As a highly liquid asset with pro- and countercyclical properties, gold is widely recognised as a store of value. As such, it can help central banks meet their core objectives of safety, liquidity and return. Nonetheless, there is one pervasive concern about gold as an investment asset: that it does not offer any yield.
This is a misconception. Among central banks, gold can be actively managed to generate additional returns, in two key ways. They can lend out their gold reserves and earn the gold deposit rate.1 They can also swap their gold for dollars at the gold offered forward rate (GOFO) or swap rate.
Looking back over recent decades, there have been three distinct periods in gold lease rates that can be characterised by progressively lower mean and volatility. Between 1989 and 1999, the gold deposit rate offered a decent source of return for central banks, with the 12-month gold lease rate averaging 1.4%.2 Since that time however, the rate has fallen sharply, averaging just 0.54% between 2000 and 2009 and 0.24% between 2010 and 2019.
This decline has prompted widespread interest, with attention focused on three key questions:
- Why has the gold lease rate fallen?
- Will it ever increase?
- What are the factors that influence its performance?
In this paper, we seek to answer those questions by assessing how gold lease rates have been affected in the past through changes in the demand to borrow gold and the supply of gold available for lending. We then compiled a list of potential drivers and tested their impact on both the 3-month and 12-month gold lease rates. We found that, while gold lease rates often take random and unpredictable paths in normal times,3 certain key drivers have been instrumental in explaining the causes behind gold lease rates’ decline in recent years. These drivers also explain the spikes that have been observed in gold lease rates and allow us to determine that, if similar market conditions were to manifest again in the future, similar reactions in gold lease rates could be expected.4 With prediction accuracy of 62% and 74% for the 3-month and 12-month gold lease rates respectively,5 our model shows that, in decreasing order of importance, these factors are:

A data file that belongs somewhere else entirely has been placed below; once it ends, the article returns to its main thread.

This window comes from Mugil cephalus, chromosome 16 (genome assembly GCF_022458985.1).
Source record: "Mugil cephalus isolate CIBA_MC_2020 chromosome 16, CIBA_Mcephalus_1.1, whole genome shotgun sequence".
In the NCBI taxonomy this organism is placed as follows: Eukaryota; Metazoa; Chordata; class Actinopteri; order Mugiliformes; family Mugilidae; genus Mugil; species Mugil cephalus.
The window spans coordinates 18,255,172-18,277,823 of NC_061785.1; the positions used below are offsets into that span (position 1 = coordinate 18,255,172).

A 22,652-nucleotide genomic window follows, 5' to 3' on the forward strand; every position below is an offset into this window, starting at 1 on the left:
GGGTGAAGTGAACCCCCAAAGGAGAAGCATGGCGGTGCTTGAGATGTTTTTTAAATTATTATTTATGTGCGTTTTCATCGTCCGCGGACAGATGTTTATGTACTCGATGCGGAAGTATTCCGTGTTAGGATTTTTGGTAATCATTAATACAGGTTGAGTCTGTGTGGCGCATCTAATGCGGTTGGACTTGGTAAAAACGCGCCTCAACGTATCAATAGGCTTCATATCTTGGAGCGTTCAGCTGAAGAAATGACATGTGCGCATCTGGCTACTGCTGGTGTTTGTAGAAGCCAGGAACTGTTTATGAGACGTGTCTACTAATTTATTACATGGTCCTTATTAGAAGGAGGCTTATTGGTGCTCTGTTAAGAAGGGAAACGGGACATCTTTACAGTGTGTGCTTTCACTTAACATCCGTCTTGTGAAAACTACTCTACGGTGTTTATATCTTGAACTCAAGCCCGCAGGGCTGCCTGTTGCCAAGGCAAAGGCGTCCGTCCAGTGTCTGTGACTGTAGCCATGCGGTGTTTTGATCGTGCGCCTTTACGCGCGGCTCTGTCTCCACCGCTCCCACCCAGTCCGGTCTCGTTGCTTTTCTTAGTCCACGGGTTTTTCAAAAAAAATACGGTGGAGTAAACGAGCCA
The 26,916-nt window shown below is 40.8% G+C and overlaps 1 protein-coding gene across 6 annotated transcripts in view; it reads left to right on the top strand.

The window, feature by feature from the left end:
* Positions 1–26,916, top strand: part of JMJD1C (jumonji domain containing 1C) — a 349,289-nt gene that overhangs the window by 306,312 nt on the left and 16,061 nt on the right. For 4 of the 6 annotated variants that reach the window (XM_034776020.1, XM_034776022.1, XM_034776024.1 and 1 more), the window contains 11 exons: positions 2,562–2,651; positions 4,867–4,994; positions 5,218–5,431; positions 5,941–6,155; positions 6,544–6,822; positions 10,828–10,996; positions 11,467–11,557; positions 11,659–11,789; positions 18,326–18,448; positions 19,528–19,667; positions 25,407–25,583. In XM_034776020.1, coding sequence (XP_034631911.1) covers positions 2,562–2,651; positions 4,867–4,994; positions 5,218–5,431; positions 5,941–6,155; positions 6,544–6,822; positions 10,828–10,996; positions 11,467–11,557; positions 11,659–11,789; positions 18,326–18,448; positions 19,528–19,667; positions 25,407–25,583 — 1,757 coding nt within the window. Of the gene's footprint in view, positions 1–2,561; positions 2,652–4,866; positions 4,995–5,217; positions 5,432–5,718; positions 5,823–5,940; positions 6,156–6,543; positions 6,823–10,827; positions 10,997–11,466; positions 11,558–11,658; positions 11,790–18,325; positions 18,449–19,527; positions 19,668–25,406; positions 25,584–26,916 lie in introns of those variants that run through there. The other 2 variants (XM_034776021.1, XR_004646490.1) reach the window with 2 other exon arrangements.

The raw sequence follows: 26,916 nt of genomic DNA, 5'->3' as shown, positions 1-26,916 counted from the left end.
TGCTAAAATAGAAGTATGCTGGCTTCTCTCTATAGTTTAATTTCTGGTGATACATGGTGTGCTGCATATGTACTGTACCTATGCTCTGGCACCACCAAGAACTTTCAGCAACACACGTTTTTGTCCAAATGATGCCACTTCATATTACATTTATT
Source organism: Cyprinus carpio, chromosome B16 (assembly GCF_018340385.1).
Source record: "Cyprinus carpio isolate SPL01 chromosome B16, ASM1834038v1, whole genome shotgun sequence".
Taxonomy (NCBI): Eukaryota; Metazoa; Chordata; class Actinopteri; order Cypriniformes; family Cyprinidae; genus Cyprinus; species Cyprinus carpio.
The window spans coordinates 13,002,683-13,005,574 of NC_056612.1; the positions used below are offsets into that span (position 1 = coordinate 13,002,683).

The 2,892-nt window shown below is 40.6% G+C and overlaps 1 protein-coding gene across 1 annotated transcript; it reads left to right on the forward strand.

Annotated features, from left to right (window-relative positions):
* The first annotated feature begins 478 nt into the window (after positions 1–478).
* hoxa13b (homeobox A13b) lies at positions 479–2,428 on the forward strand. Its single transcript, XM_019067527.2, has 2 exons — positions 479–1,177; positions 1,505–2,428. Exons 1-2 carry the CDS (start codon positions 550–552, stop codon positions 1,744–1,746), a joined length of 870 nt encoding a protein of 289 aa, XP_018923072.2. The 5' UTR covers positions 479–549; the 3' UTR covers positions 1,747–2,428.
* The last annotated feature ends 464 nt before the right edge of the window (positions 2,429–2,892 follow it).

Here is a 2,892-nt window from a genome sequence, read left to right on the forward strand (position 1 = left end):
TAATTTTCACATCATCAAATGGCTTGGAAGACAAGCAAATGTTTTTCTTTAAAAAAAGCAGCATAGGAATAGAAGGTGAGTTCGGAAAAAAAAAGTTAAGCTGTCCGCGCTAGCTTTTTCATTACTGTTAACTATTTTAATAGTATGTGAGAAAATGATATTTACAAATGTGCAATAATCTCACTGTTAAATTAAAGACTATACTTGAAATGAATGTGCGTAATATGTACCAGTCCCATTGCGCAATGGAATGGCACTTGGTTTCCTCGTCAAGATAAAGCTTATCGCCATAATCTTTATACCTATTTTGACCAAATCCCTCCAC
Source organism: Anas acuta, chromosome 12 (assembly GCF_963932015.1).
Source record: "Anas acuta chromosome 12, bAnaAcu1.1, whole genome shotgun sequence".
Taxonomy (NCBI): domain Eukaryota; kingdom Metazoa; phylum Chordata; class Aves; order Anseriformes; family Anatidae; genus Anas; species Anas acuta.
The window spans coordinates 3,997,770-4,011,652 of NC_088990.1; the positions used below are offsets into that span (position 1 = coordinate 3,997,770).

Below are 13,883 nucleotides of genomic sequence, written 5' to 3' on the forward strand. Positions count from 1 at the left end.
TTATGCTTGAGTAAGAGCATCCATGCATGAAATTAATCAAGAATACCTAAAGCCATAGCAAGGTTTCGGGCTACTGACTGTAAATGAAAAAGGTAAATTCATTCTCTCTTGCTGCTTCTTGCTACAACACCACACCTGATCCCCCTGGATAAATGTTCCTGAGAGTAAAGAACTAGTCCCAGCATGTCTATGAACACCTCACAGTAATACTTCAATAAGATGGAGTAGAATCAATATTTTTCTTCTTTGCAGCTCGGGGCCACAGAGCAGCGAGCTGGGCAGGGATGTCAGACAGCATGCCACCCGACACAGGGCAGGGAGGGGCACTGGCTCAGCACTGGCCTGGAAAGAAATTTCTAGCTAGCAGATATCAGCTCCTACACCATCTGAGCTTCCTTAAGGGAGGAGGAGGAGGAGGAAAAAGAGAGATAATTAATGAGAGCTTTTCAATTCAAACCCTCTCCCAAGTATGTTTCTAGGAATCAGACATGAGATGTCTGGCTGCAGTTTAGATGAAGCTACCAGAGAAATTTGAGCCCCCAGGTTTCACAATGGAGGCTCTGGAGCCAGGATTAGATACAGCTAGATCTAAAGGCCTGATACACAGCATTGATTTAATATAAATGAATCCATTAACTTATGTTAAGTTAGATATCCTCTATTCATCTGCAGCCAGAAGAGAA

- Real interest rates6
- Gold holdings of central banks that are signatories to the Central Bank Gold Agreement (CBGA)
- Gold producers’ hedging demand
- The real price of gold
- Equity market volatility7
- Speculative positioning in gold.8
Broadly, improving gold price sentiment, a decline in the opportunity cost of holding gold and a reduction in central bank sales have prompted a fall in producer hedging demand and made the gold carry trade and speculative short-selling less attractive. As a result, borrowing demand has fallen and gold lease rates have declined. At certain times, however, one-off crises created a rush for US dollar liquidity, which contributed to spikes in gold lease rates, as banks and corporations sought to use borrowed gold to raise US dollars.